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About Maya Flynn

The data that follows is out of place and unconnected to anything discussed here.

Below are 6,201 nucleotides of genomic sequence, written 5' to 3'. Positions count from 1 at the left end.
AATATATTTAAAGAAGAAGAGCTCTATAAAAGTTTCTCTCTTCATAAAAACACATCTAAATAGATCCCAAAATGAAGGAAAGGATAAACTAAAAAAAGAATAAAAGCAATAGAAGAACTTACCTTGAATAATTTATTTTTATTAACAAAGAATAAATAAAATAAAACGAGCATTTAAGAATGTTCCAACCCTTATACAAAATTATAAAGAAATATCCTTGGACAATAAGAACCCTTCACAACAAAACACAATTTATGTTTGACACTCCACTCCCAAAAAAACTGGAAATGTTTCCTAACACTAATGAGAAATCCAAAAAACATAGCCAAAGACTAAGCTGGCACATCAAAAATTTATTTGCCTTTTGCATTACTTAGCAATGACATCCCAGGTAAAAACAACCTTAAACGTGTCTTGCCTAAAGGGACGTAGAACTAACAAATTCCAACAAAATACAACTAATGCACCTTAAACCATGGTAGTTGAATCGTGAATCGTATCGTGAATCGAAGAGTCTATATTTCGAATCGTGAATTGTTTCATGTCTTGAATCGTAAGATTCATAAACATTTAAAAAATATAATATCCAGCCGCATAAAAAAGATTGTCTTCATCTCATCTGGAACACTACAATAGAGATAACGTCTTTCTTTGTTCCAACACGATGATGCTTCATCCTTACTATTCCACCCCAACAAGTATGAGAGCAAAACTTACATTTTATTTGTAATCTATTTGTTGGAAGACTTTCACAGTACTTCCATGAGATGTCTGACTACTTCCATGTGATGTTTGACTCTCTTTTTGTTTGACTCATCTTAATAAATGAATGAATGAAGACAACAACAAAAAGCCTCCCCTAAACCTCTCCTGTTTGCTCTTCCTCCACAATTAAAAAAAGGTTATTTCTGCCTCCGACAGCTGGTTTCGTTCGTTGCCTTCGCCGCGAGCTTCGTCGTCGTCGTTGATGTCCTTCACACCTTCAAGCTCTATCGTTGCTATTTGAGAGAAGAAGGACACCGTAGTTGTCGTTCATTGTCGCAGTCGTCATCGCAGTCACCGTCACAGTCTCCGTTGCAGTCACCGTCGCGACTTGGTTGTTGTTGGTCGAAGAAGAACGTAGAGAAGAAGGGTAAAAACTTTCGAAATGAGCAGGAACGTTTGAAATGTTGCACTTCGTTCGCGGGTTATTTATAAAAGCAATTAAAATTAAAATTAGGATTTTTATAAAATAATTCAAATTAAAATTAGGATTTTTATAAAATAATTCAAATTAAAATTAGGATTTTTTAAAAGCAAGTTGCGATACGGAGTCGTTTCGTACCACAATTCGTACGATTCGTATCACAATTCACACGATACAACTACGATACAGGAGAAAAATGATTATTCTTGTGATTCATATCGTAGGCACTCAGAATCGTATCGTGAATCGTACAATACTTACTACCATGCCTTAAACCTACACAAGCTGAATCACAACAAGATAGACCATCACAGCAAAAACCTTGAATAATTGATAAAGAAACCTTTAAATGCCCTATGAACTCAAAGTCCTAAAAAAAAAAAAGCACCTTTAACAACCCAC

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  1. "One roast beef on garlic bread, add lettuce and tomato, fries on the side for here, please, with a water, and a dozen mini knishes to go. Thanks." Ahhh, Pastrami Queen. Twenty bucks for a sandwich wasn't ordinarily within Maya's budget but considering the week she'd had, it was either going to get spent on lunch or boxed wine- and since they didn't make straws big enough for the latter, she'd just go with the roast beef instead. As she waited on her food, the off-duty librarian leaned against the wall, watching people pass on the sidewalk outside and surreptitiously glancing at the few other diners crammed into the tiny deli. Normally there'd be conversation, right? Even just commentary on the tongue or the egg salad or the Matzoh ball soup, all of which were pretty solid here. New Yorkers were notoriously chatty about food- asking someone about their favorite burger or the best place to get soup dumplings was the easiest way to strike up a conversation with a good-looking stranger. But... Nothing. They just sat in solemn silence, mechanically chewing what was arguably some of the best pastrami on the East Side, occasionally poking at their phone screens. In its way, the weirdly subdued atmosphere was even creepier than the haunted books at the library or the freaky/sexy dream she'd had of SoHo Salome. "Order up!" The clerk at the counter glared pointedly at her, then disappeared back into the kitchen. Oh, well. Good food didn't always mean good service, and at the rate things were going, she should probably just be grateful she'd been served at all. She grabbed the one empty table against the back wall and eagerly started to dig in to the monstrous sandwich- then paused, cautiously checking under the bread for any unpleasant surprises, because it would be just her luck to find half a spider or something after the first bite. Reasonably satisfied there was nothing untoward lurking in the lettuce, Maya set about the serious business of devouring what was likely to be ninety-percent of the sum total of her caloric intake for the day. Park Avenue was going to be a nightmare, she decided, taking a long pull from her water bottle. She could take 77th over to Madison, and then up to 78th, but it was... What time was it? Swallowing a mouthful of gloriously salty fries, she checked her phone and instantly pulled the face her mother had always warned her would stick if she wasn't careful. Great. So, another 20 minutes or so to Lady M's for the cake, then down to Tribeca to her sister's place, which was almost another hour. Perfect. Absolutely perfect. It was not, of course, absolutely perfect, as Maya's inborn sense of irony had already suggested. "I'm sorry, it's how much? Did you just say this cake is a hundred dollars?" Half an hour after leaving the deli, the tall, dark-eyed woman stared at a tiny blonde behind the polished counter of the upscale pâtisserie. Between them sat a neat white cake box tied with a crisp blue ribbon. It wasn't even particularly large, from the looks of the packaging. Just your normal, average, could've-bought-it-from-Trader-Joe's-sized cake. "$103.43 after tax. Yes," the little porcelain princess chirped with saccharine precision. "And how will you be paying for that today?" "For a cake," Maya repeated. "No, for our new, limited edition 'Slice of the Best' mille crepes. Now will that be cash, or charge?" "Let me get this straight. My little sister ordered a hundred dollar stack of pancakes?" she asked, unable to keep the rising note of incredulity out of her voice. She had given up her day off for crepes. Freaking pancakes. She was rearranging her life so that her sister could feed her dinner guests fancy breakfast for dessert. The thin, taut smile of the cashier suggested that she, too, would rather not be having this conversation right now, but propriety dictated that both of them maintain some thin veneer of civility. "...I swear to god, Tisha, you better have cash. in. hand. when I get there," the long-suffering older sister muttered under her breath as she pulled out her debit card.